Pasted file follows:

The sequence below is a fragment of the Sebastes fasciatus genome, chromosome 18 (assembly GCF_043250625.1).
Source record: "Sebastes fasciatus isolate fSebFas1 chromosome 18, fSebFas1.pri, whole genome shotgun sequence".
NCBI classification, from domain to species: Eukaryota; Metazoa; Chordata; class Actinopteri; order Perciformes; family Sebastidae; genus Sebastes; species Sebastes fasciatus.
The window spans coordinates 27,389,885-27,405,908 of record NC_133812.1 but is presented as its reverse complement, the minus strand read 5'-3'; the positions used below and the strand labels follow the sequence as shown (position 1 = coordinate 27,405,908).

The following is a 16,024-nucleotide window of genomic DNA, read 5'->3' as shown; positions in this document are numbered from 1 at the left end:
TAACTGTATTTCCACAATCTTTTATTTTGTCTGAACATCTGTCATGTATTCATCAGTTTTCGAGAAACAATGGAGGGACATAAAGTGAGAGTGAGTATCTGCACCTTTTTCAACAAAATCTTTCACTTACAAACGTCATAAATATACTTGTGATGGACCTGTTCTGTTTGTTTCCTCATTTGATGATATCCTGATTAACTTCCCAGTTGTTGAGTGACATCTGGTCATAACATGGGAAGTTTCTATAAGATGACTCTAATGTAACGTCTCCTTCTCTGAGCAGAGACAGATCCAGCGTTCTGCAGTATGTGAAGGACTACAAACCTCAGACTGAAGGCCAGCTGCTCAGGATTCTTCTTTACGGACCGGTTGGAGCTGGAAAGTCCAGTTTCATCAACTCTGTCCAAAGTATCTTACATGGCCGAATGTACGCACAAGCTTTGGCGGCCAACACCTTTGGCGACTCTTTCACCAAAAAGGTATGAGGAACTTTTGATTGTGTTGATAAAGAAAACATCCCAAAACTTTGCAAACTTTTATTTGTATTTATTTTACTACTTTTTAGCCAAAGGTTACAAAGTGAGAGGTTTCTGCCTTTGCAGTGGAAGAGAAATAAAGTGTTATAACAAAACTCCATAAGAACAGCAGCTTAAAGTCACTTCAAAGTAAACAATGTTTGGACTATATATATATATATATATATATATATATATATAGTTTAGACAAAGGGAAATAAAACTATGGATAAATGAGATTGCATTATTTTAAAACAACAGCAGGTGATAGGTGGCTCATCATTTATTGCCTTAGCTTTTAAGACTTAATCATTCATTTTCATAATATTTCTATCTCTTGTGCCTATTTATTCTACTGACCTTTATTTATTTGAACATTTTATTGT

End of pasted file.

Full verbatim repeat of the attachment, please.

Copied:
The sequence below is a fragment of the Sebastes fasciatus genome, chromosome 18 (assembly GCF_043250625.1).
Source record: "Sebastes fasciatus isolate fSebFas1 chromosome 18, fSebFas1.pri, whole genome shotgun sequence".
NCBI classification, from domain to species: Eukaryota; Metazoa; Chordata; class Actinopteri; order Perciformes; family Sebastidae; genus Sebastes; species Sebastes fasciatus.
The window spans coordinates 27,389,885-27,405,908 of record NC_133812.1 but is presented as its reverse complement, the minus strand read 5'-3'; the positions used below and the strand labels follow the sequence as shown (position 1 = coordinate 27,405,908).

The following is a 16,024-nucleotide window of genomic DNA, read 5'->3' as shown; positions in this document are numbered from 1 at the left end:
TAACTGTATTTCCACAATCTTTTATTTTGTCTGAACATCTGTCATGTATTCATCAGTTTTCGAGAAACAATGGAGGGACATAAAGTGAGAGTGAGTATCTGCACCTTTTTCAACAAAATCTTTCACTTACAAACGTCATAAATATACTTGTGATGGACCTGTTCTGTTTGTTTCCTCATTTGATGATATCCTGATTAACTTCCCAGTTGTTGAGTGACATCTGGTCATAACATGGGAAGTTTCTATAAGATGACTCTAATGTAACGTCTCCTTCTCTGAGCAGAGACAGATCCAGCGTTCTGCAGTATGTGAAGGACTACAAACCTCAGACTGAAGGCCAGCTGCTCAGGATTCTTCTTTACGGACCGGTTGGAGCTGGAAAGTCCAGTTTCATCAACTCTGTCCAAAGTATCTTACATGGCCGAATGTACGCACAAGCTTTGGCGGCCAACACCTTTGGCGACTCTTTCACCAAAAAGGTATGAGGAACTTTTGATTGTGTTGATAAAGAAAACATCCCAAAACTTTGCAAACTTTTATTTGTATTTATTTTACTACTTTTTAGCCAAAGGTTACAAAGTGAGAGGTTTCTGCCTTTGCAGTGGAAGAGAAATAAAGTGTTATAACAAAACTCCATAAGAACAGCAGCTTAAAGTCACTTCAAAGTAAACAATGTTTGGACTATATATATATATATATATATATATATATATATAGTTTAGACAAAGGGAAATAAAACTATGGATAAATGAGATTGCATTATTTTAAAACAACAGCAGGTGATAGGTGGCTCATCATTTATTGCCTTAGCTTTTAAGACTTAATCATTCATTTTCATAATATTTCTATCTCTTGTGCCTATTTATTCTACTGACCTTTATTTATTTGAACATTTTATTGT